In a 2021 decision of the British Columbia Supreme Court, Verigen v Ensemble Travel Ltd., an issue was raised regarding whether an employee handbook was enforceable such that employees would be limited upon the termination of their employment to the statutory minimum notice period as opposed to common law notice (which often far exceeds the statutory minimum).
This case concerned the employment of Ms. Verigen, a 58-year-old employee working within the travel industry. The travel industry was of course severely and detrimentally impacted by the COVID-19 pandemic. After a series of layoffs, Ms. Verigen’s employment was terminated as a consequence of the pandemic. Ms. Verigen then sought damages against her employer, for an amount reflecting a notice period of nine months.
Her employer argued in response that she had agreed to limit her claim to the statutory minimum notice period. They said her original offer of employment was made contingent on her accepting the terms of the employee handbook, which included a termination clause limiting her claim to the statutory minimum.
However, of critical importance to the ultimate decision was the fact the original offer of employment, made by email and accompanied by many other documents, did not actually provide the employee handbook. The employee handbook was not sent to Ms. Verigen. Ms. Verigen was only sent the employee handbook three months after she began working for the employer. When she finally received the document, she did sign it.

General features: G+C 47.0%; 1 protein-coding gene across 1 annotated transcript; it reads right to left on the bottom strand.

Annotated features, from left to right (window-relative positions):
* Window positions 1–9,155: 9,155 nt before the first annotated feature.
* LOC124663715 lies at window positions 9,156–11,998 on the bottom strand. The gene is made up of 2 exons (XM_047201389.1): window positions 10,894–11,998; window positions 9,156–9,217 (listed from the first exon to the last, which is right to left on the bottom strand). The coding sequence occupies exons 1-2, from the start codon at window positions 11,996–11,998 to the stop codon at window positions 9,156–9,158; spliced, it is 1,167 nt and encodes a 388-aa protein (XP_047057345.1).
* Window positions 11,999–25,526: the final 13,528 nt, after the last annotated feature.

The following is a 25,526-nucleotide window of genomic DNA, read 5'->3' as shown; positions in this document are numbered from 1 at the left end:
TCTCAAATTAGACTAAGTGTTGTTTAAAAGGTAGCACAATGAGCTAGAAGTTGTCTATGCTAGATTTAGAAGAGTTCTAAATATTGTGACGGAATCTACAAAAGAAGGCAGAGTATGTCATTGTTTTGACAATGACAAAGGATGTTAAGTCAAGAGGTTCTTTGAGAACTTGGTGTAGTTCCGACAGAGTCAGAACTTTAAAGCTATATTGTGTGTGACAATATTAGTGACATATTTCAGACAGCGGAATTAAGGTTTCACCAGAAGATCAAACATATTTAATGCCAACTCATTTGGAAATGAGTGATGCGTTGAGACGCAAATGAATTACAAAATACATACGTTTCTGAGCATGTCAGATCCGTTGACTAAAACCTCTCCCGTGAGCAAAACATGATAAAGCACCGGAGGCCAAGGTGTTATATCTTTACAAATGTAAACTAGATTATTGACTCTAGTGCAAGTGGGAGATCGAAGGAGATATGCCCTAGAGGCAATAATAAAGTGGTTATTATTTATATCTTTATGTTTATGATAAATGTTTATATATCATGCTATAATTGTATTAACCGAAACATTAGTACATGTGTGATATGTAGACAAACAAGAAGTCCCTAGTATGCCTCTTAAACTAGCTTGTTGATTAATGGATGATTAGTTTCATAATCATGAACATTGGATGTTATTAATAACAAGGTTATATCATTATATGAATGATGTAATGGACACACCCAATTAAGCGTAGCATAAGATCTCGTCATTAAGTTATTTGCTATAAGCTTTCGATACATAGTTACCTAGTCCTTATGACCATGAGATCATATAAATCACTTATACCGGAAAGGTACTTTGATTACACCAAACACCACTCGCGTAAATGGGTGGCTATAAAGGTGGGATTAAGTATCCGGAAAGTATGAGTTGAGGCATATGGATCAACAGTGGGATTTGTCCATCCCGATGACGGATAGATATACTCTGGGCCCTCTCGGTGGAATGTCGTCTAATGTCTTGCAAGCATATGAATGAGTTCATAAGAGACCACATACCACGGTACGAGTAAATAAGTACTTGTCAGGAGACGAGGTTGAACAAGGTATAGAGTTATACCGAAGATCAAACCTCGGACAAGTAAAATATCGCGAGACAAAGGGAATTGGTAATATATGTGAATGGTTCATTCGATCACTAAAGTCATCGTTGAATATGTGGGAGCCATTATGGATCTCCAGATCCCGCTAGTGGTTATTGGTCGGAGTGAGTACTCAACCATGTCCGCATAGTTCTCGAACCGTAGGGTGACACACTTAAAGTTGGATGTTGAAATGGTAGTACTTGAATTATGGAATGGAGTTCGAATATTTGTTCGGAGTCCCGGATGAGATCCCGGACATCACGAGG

Was the Employee Handbook Enforceable?
Ms. Verigen, having finally signed the employee handbook three months following the start of her employment, appears to have agreed to the termination provision contained therein, limiting her entitlements upon termination to the statutory minimum. The key question, then, is whether or not the handbook is enforceable.
Ms. Verigen, in arguing that the handbook was not enforceable, stated the handbook amended her original employment contract without providing fresh consideration. Recall that she only signed the handbook three months after beginning to work for the employer. In considering this argument, the British Columbia Supreme Court referred to an earlier decision, Matijczak v. Homewood Health Inc., wherein Justice Verhoeven said:
“While the law relating to the requirement for consideration in order to support amendments to an agreement may be in a state of flux, it appears that the law in BC continues to require consideration where an employer seeks to impose an amended employment agreement with significant modifications, detrimental to the employee …” (emphasis added)
It is noteworthy that this also appears to be the approach taken by Ontario courts, as mentioned in the Ontario Court of Appeal decision Braiden v. La-Z-Boy Canada Limited.
In applying this reasoning, the British Columbia Supreme Court held that the employee handbook, as signed by Ms. Verigen after already commencing employment, cannot be binding on her insofar as it limits her claim on termination to the statutory minimum because no fresh consideration was provided in support of it.
What employers can take away from this decision is that if they wish to amend or add to an employment agreement, particularly where the amendment is something that is likely detrimental to the employee, they must ensure that proper and sufficient consideration is given to that new agreement, otherwise, they run the risk of it being unenforceable for lack of consideration.
Having found that Ms. Verigen was entitled to common law notice as opposed to the statutory minimum, the Court awarded her five months’ notice.